Files Cemetery

The Files Cemetery in Hot Springs (Garland County) is located on a quarter-acre lot off Arkansas Highway 7 South, on Files Road. It has been the resting place of Ruth Coker Burks’s family since the late 1880s. The oldest headstone dates back to the mid-1880s and the most recent was from 2019. Aside from the Burks family, the cemetery is also the burial place for more than three dozen men who died from AIDS in the 1980s.

While most of the headstones in the cemetery are simple rectangles with name, birthdate, and death date, and occasionally a cross or flower engraved, some are marked with symbols and iconography. One such headstone is that of Emma L. Files Burrough, which shows a veil (it often looks like a curtain), a funerary symbol for crossing over into a different plane. The double headstone of Effie M. Burton and husband Lannie O. Burton features a heart with the date of their marriage engraved. The headstone of Ann Clay (wife of W. W. Clay) features a crown and city etchings, a style known as city mansions, referencing the biblical passage of John 14:2, in which it is said that there are “many mansions” in the house of God. The headstone of Isa L. Bota Garnes, who was eight months old at the time of her death in 1895, has the image of a lamb, usually reserved for children. Multiple stones, including headstones that indicate military service, bear the image of a cross in a circle. Variations of a dove image are found on multiple stones also, a reference to the deceased being at peace.

According to a story Burks has widely told, her mother got into a major battle with her brother when Burks was young and methodically bought all 262 of the empty plots in Files Cemetery, where the family had historically been buried, in an effort to prevent her brother and his family from being interred with the rest of the family. Burks was then reportedly given the 262 plots in the cemetery by her mother.

At the onset of the AIDS epidemic, funeral homes often refused to bury those who had died of the disease, and their families often would not claim the bodies. Burks’s mission of helping AIDS victims began when visiting a friend at a hospital in 1984. There she met Jimmy, a dying AIDS patient who was calling out for his mother. The nurses told Burks that his mother would not be coming, but she called her anyway, only to be told by the mother that her son had died when he “turned homosexual.” Burks sat beside Jimmy, holding his hand until he died. She made arrangements for his cremation and then buried him in the Files Cemetery in the middle of the night. Soon, she started receiving phone calls from other hospitals asking her to take their dying AIDS patients. Burks became known as the “Cemetery Angel,” helping the men dying of AIDS to their final resting place, until the 1990s, when improved drugs for the treatment of AIDS and more enlightened attitudes toward AIDS patients slowly made her work unnecessary.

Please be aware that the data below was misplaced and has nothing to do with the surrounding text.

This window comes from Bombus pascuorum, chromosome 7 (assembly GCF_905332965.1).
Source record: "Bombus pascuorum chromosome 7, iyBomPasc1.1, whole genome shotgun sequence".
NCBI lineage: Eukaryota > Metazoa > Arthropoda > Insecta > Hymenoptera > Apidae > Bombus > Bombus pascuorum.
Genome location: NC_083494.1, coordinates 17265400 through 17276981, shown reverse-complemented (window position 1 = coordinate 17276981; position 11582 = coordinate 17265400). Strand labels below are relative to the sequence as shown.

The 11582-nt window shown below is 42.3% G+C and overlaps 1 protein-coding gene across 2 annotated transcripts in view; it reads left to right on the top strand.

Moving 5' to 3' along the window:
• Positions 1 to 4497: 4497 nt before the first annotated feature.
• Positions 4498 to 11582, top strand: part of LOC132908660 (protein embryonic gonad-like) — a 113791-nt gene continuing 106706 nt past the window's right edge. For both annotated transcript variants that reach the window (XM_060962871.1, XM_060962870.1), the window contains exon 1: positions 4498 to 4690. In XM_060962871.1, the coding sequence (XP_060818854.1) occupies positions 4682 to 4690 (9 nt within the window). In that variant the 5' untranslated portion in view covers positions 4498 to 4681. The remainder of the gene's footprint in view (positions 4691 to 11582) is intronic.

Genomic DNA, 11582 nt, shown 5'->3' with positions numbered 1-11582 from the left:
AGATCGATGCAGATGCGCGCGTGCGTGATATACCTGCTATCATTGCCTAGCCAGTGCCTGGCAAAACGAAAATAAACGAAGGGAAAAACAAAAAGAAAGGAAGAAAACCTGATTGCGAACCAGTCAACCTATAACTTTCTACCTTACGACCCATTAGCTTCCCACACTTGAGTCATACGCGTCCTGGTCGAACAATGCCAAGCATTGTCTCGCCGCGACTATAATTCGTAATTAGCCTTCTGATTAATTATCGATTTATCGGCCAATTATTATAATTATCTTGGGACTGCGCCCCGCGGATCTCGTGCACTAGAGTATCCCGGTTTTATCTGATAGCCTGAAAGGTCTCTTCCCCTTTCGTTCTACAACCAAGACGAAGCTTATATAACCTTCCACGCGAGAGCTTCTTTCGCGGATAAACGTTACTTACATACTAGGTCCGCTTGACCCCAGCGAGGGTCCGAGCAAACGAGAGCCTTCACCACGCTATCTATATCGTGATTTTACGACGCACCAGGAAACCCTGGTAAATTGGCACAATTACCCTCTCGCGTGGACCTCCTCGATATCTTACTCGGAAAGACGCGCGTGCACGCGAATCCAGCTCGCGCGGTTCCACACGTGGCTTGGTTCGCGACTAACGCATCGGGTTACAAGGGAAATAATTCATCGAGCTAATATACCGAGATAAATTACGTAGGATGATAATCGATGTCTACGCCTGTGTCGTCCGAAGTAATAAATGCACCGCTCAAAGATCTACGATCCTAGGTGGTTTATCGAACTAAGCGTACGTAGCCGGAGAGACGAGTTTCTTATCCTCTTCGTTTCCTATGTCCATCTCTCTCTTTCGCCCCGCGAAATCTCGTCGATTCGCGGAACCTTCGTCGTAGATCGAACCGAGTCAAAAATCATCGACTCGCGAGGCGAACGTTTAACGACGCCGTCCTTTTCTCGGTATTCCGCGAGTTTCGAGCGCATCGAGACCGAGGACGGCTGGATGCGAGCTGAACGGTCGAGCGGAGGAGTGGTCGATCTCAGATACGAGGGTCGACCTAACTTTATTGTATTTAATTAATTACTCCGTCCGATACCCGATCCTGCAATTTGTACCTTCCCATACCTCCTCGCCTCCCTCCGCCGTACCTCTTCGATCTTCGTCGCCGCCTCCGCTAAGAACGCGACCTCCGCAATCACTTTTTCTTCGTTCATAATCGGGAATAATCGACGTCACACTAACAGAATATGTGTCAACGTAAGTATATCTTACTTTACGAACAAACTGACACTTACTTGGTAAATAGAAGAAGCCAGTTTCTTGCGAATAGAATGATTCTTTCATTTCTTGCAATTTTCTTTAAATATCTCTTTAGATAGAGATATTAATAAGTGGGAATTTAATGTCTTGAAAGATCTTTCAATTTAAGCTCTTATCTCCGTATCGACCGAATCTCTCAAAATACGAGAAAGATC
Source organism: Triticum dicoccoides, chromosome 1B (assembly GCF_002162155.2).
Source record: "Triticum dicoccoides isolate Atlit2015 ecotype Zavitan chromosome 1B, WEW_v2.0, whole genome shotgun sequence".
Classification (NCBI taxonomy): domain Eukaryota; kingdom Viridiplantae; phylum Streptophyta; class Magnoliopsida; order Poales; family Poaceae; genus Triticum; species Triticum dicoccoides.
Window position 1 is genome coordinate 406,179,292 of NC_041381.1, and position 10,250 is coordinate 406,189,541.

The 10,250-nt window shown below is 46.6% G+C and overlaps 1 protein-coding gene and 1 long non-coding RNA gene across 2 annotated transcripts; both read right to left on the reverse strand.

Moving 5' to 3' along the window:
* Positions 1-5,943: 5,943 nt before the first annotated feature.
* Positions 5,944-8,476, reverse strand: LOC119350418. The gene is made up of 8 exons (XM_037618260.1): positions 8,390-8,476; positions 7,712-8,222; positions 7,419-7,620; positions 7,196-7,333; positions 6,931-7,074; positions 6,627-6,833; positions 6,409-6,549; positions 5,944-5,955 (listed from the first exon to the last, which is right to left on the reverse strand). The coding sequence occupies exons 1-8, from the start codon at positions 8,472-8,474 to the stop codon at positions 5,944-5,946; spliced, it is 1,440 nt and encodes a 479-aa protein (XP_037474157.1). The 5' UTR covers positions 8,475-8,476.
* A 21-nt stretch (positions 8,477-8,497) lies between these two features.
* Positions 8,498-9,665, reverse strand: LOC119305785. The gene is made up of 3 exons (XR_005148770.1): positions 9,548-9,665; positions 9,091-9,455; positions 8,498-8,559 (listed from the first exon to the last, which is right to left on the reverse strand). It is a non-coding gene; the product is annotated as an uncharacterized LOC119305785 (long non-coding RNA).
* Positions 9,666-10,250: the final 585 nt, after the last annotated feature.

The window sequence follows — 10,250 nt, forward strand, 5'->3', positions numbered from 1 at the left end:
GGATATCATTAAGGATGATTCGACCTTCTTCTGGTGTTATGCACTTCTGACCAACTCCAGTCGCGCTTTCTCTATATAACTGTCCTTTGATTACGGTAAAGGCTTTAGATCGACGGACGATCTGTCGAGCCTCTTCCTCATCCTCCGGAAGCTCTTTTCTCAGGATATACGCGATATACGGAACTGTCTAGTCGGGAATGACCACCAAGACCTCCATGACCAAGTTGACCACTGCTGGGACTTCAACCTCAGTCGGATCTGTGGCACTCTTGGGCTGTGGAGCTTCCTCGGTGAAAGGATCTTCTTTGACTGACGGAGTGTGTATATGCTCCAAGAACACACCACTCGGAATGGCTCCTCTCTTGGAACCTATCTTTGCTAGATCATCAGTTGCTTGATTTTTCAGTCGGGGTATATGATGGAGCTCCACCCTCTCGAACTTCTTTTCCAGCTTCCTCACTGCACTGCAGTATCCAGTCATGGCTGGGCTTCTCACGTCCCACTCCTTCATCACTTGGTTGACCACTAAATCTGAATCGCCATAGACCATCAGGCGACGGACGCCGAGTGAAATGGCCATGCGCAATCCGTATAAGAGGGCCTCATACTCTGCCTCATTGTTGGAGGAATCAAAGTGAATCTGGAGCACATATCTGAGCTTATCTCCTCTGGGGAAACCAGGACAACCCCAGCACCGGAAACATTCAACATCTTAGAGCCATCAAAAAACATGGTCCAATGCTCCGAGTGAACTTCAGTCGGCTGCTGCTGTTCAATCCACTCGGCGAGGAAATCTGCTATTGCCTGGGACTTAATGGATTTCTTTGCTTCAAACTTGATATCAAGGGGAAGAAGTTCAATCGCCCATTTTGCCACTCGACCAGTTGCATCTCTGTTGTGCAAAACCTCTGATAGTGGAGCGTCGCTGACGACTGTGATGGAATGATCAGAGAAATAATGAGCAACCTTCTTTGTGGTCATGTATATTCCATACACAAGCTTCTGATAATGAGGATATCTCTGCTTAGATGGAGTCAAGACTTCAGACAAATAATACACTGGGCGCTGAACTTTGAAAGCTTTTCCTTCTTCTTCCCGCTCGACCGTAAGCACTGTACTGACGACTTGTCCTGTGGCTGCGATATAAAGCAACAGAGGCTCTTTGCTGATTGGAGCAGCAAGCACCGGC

Burks expressed hopes of developing a memorial at Files Cemetery, displaying the names of the men buried there, and turning the site into a place where people could meditate and reflect. A GoFundMe campaign for that purpose was launched by New York resident Travis Dubreuil in 2015, raising $75,000 before being paused in 2017, with no apparent work on the monument having yet been undertaken by mid-2021; Burks acknowledged spending at least some of the money on medical expenses. In addition, the Files family publicly questioned Burks’s alleged ownership of those cemetery plots, insisting that the site was deeded over to the county long before Burks’s mother could have purchased any plots. Others have asked Burks to provide the names of the approximately forty men she buried in the cemetery, but she has yet to produce a complete list.

For additional information:
Bailey, Austin. “Ruth Coker Burks and the Missing Monument.” Arkansas Times, July 8, 2021. https://arktimes.com/arkansas-blog/2021/07/08/ruth-coker-burks-and-the-missing-monument (accessed August 27, 2021).

Burks, Ruth Coker, with Kevin Carr O’Leary. All the Young Men. New York: Grove Press, 2020.

“The Cemetery Angel.” CBS News, December 1, 2019. https://www.cbsnews.com/news/ruth-coker-burks-the-cemetery-angel/ (accessed August 27, 2021).

Files Cemetery. Find-a-Grave.com. https://www.findagrave.com/cemetery/53880/files-cemetery (accessed August 27, 2021).

Koon, David. “Ruth Coker Burks, the Cemetery Angel.” Arkansas Times, January 8, 2015. Online at https://arktimes.com/news/cover-stories/2015/01/08/ruth-coker-burks-the-cemetery-angel (accessed August 27, 2021).

Christy Hendricks
University of Arkansas at Little Rock

Last Updated: 08/27/2021